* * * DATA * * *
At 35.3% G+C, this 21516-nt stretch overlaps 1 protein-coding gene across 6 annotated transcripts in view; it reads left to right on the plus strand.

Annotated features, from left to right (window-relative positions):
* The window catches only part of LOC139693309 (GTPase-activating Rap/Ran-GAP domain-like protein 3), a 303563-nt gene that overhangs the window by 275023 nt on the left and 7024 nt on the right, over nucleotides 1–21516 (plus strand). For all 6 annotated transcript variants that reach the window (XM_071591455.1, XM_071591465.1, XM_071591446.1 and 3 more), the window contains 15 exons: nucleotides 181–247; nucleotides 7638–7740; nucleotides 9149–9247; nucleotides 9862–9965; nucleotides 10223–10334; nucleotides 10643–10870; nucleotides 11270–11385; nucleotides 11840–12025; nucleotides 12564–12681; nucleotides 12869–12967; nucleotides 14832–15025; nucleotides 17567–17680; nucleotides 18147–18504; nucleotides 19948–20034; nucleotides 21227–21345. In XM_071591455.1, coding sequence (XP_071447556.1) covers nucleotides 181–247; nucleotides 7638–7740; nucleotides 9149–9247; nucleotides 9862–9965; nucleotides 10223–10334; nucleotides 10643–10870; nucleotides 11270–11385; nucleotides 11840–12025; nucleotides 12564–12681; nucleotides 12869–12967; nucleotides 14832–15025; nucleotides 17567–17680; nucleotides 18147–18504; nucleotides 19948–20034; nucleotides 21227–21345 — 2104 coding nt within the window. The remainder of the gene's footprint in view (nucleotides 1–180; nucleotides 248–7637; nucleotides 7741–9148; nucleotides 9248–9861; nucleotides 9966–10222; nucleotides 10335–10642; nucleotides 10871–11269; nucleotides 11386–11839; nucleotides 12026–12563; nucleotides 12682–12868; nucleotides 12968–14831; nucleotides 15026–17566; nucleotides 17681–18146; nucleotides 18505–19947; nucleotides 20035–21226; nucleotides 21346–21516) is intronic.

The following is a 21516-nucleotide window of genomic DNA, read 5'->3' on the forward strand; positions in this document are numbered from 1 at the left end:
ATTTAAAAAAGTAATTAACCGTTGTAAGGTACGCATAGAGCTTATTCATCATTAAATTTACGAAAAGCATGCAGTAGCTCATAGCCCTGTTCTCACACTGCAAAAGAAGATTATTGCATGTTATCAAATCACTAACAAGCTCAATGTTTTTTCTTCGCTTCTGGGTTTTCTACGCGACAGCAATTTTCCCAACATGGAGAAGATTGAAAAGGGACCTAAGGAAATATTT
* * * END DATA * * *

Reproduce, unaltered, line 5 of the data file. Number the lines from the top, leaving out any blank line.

ATTTAAAAAAGTAATTAACCGTTGTAAGGTACGCATAGAGCTTATTCATCATTAAATTTACGAAAAGCATGCAGTAGCTCATAGCCCTGTTCTCACACTGCAAAAGAAGATTATTGCATGTTATCAAATCACTAACAAGCTCAATGTTTTTTCTTCGCTTCTGGGTTTTCTACGCGACAGCAATTTTCCCAACATGGAGAAGATTGAAAAGGGACCTAAGGAAATATTT